Peace, even just a few moments of being truly at ease, seems very, very hard to come by sometimes. There are just too many options for doing something "right now!" Slowing down becomes a luxury.
So...what to do? How to be? What next?
Peace, just a few moments of being truly at ease, could be there for you now, in a few moments within the heartbeat of God.next >
I will sing of your steadfast love, O Lord, forever; with my mouth I will proclaim your faithfulness to all generations.
I declare that your steadfast love is established forever; your faithfulness is as firm as the heavens.
You said, “I have made a covenant with my chosen one, I have sworn to my servant David:
‘I will establish your descendants forever, and build your throne for all generations.’”
Psalm 89:1-4next >
We like conflict. Reality shows, cable news, decade-long wars, and professional sports underscore that fact again and again. After all, everyone needs a bogeyman. We cheer and holler against the opposing side until we're hoarse with belligerence. But what if we had that same excitement about peace?
Some things are worth singing about: Steadfast, unwavering love. Love that doesn't break or change or morph or tarnish. Love that forgives and heals and establishes. Love that welcomes and engages and embraces and values and knows. Love that extends beyond the boundaries of time and defines our Savior. That is the kind of love that is worth sharing. That is the kind of love that births a lasting peace. That is the kind of love worth fighting for.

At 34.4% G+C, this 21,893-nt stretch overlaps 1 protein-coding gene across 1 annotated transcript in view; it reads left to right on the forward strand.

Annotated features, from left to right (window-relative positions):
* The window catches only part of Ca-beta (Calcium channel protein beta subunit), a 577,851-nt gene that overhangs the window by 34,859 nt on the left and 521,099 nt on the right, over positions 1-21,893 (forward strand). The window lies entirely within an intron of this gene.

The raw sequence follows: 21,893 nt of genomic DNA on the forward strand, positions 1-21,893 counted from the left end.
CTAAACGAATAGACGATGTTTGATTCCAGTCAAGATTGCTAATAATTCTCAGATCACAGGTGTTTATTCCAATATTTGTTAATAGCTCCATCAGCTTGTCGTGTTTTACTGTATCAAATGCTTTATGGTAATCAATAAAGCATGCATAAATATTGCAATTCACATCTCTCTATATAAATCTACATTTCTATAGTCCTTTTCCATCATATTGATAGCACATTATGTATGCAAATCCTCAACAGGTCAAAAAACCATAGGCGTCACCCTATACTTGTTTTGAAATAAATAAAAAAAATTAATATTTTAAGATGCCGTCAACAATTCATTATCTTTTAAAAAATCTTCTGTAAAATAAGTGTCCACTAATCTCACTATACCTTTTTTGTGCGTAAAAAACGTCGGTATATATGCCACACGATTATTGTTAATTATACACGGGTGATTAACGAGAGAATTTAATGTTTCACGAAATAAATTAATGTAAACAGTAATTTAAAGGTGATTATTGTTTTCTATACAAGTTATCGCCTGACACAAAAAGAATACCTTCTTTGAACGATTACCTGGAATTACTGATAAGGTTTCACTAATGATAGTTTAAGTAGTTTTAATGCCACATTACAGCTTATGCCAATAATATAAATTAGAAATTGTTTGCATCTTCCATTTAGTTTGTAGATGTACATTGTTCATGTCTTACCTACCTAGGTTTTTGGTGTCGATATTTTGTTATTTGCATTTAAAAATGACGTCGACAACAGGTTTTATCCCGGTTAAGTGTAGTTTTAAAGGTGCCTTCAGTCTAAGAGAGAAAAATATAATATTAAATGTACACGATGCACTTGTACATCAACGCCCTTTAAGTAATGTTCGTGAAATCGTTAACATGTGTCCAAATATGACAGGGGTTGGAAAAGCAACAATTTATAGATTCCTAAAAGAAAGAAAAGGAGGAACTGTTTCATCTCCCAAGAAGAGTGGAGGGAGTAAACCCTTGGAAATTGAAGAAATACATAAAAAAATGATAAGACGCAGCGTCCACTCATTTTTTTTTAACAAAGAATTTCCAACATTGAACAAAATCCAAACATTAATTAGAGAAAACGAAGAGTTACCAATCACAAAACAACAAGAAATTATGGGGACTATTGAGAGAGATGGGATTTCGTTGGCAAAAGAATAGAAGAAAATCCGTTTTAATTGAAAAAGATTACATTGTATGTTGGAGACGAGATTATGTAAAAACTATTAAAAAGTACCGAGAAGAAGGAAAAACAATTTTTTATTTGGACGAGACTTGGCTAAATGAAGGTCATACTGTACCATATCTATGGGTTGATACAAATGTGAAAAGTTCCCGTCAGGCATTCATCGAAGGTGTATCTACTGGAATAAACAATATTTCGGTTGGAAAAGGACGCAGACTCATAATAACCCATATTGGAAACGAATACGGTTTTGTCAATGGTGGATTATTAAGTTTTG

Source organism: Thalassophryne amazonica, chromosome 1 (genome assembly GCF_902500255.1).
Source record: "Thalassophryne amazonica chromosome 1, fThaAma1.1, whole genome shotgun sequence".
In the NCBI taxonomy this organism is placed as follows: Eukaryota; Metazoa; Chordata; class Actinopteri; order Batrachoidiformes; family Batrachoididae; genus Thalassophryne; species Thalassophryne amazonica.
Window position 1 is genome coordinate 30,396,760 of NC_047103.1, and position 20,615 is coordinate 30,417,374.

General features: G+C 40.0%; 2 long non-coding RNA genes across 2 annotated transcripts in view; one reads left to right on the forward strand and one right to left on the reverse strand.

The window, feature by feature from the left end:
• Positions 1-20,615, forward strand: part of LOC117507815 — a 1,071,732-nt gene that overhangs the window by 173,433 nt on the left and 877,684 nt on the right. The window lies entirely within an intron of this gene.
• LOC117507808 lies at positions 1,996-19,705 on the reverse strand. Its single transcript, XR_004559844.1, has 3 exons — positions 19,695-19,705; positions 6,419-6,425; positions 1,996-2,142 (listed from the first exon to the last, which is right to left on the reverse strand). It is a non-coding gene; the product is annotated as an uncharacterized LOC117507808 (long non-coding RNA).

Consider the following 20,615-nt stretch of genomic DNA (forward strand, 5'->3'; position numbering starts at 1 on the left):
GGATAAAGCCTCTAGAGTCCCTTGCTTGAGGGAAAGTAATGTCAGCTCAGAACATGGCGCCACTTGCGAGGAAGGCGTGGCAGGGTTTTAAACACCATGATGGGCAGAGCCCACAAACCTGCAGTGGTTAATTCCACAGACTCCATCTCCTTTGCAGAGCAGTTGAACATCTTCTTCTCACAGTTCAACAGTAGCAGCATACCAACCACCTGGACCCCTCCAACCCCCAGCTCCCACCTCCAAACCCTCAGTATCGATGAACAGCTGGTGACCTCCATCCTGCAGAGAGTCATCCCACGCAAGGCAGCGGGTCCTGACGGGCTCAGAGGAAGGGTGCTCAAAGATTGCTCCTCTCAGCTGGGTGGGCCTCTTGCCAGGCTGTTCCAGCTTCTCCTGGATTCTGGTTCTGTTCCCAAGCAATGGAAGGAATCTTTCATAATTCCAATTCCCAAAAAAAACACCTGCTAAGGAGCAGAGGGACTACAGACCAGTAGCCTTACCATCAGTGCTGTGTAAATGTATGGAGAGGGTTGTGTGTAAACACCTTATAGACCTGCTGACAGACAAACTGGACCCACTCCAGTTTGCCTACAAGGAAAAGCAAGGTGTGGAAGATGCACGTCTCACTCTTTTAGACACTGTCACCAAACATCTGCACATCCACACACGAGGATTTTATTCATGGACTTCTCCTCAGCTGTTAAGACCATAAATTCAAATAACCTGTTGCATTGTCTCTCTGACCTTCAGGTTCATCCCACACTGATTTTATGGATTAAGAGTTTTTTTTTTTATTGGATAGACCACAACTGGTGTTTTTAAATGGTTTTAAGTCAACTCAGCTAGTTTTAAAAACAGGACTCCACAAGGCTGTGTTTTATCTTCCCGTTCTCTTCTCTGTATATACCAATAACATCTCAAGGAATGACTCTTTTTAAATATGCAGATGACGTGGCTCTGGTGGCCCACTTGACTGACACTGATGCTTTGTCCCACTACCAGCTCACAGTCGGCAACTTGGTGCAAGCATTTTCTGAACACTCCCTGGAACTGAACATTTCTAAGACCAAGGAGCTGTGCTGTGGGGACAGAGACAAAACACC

John Woodsnext >
Holy God, who is the only one worth worshipping, may I sing with boldness and without shame about your love and faithfulness, so that the whole world will hear that song of good news that you are teaching me to sing. Amen.next >
Go in peace
With Christ now at your side.
Go with a sense of ease
That only Christ provides.
Go to share the calm within.
John Woods is pastor of music and worship at Northside Baptist Church in Victoria, Texas, where he provides leadership to the areas of music, the arts, worship, and liturgy. When there’s time, John likes cluttering up his Mac, reading Dan Brown, listening to “This American Life,” traveling with his wife Lindsay and son Hudson, and exploring the intersections of music, faith, liturgy, and community.
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